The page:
21CF Chats: Fox Networks Group President of Advertising Sales Toby Byrne talks upfront changes, C3 vs. C7 and ‘views’

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This morning, FOX announced its new primetime series for the 2016-17 season, which included a historic slate of original programming for the network. Tonight, Toby Byrne, President of Advertising Sales for Fox Networks Group, will address an audience of about 2,500 people at the 2016 FOX upfront programming presentation at the Beacon Theater in New York, which will include advertisers, Fox executives and others.

I spoke with Toby before he took the stage to hear his thoughts on how the upfront season has changed recently, the move toward data and technology in advertising, and what he hopes advertisers will walk away with after tonight.

How has the upfront season changed in the last five or 10 years?

The biggest change is that it used to be that TV was just TV. The upfront marketplace was buying and selling commercial time on the linear network. And now it’s evolved into a multiplatform product and negotiation. We are no longer a TV broadcaster or a cable network or a digital platform. We are a premium content company, creating both premium content and premium environments. Further, having unified and reorganized our Sales group over a year ago in January 2015, we’re now selling all of our assets together – the full breadth of all of Fox Networks’ entertainment and sports portfolio across broadcast, cable and digital. We’re also applying new data capabilities across the portfolio, introducing more precise targeting and automation into our sales efforts.

What do you hope advertisers will walk away with from the FOX upfront this year? How do the new and returning shows contribute to that narrative?

It’s an incredibly exciting time at Fox Networks, from the broadcast network to FOX Sports to FX to National Geographic. FOX is coming off of a good year led by the No. 1 show on broadcast, “Empire,” and our new series are already receiving tremendous feedback from advertisers, including “24: Legacy,” “Prison Break,” “Star,” “Pitch” and “Lethal Weapon.” We have the Super Bowl this year, which is just one of an unbelievable string of major championships — more than anyone else — from the US Open, to Major League Baseball and the World Series, to the NFC Championship, to the Daytona 500, and everything in between. FX is coming off of “The People v. O.J. Simpson: American Crime Story,” which is the biggest series in FX history, and has anticipated series “Taboo” and “Atlanta” coming up. National Geographic has a new programming strategy with an emphasis on quality as the leader in science and exploration, unveiling new projects like “Mars” and “Genius.” We have premium content across the board.

Now that digital platforms have NewFronts, has that diluted any of the energy of the upfront?

No, it doesn’t take away from our upfront. Every year we have amazing attendance and a shortage of tickets, which speaks to the industry’s interest in our business.

I understand FOX has moved to C7 for a lot of its sales. Where are you on that? How much is sold on C7 now?

Certainly everyone wants to sell their programing across all of their platforms – and to get value for their programming across those platforms. Given what we know about viewer consumption, restricting sales to C3 is something we’re determined to change. We do more than half our deals on C7, and we will continue to push for that currency.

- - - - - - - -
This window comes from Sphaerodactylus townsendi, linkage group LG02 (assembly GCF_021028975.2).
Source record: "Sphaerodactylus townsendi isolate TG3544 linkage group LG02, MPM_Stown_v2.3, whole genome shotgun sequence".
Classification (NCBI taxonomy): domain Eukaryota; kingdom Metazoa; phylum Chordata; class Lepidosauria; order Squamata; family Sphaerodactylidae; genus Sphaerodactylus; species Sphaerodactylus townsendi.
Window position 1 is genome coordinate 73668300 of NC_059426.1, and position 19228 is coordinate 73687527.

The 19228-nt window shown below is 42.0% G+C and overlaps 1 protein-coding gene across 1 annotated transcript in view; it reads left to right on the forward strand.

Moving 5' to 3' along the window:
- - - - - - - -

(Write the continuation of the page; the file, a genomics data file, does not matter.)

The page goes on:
How do you compete with digital platforms that make wild claims about the number of “views” they garner? Do you find yourself educating advertisers about this topic?

Yes. Our fantastic programming – and the level of attention and engagement it captures – is a point of distinction from other platforms where they capture only brief moments of interest. There’s been a lot of emphasis on the varying metrics that are being used to report our consumption versus that of pure digital, but they are not apples-to-apples comparisons. When you convert their metrics to average audience or average time spent, it becomes clear that they can’t compete with the kind of scale that we have and the attention that we deliver. We continue to combat the perception that premium television environments across platforms are interchangeable with new media options, but great progress has been made this past year in shining a light on low engagement environments with fraudulent activity and viewability issues.

There’s been a clear move toward more data and technology capabilities in advertising. Can you talk about what you’re doing to take advantage of this trend?

We recently announced Fox Audience Insights Manager (AIM), a suite of data-enhanced buying tools designed to aid advertisers in improving the effectiveness of their linear and nonlinear buys beyond traditional age and gender demographics. AIM refines our ability to deliver more precise target audience segments. Agencies have been using their own data to steer their investment decisions, and now we have an opportunity to have a more meaningful data-focused conversation.

What excites you most about this upfront season?

We’ve had a healthy advertising market this past year and are carrying positive momentum into the upfront season. Our programming across all of our screens is a really valuable vehicle and a core component of impactful media campaigns. Premium entertainment and sports content is a difference maker, and at Fox Networks, our portfolio is unparalleled. We have compelling television that demands and earns attention across all platforms, and it sets us apart.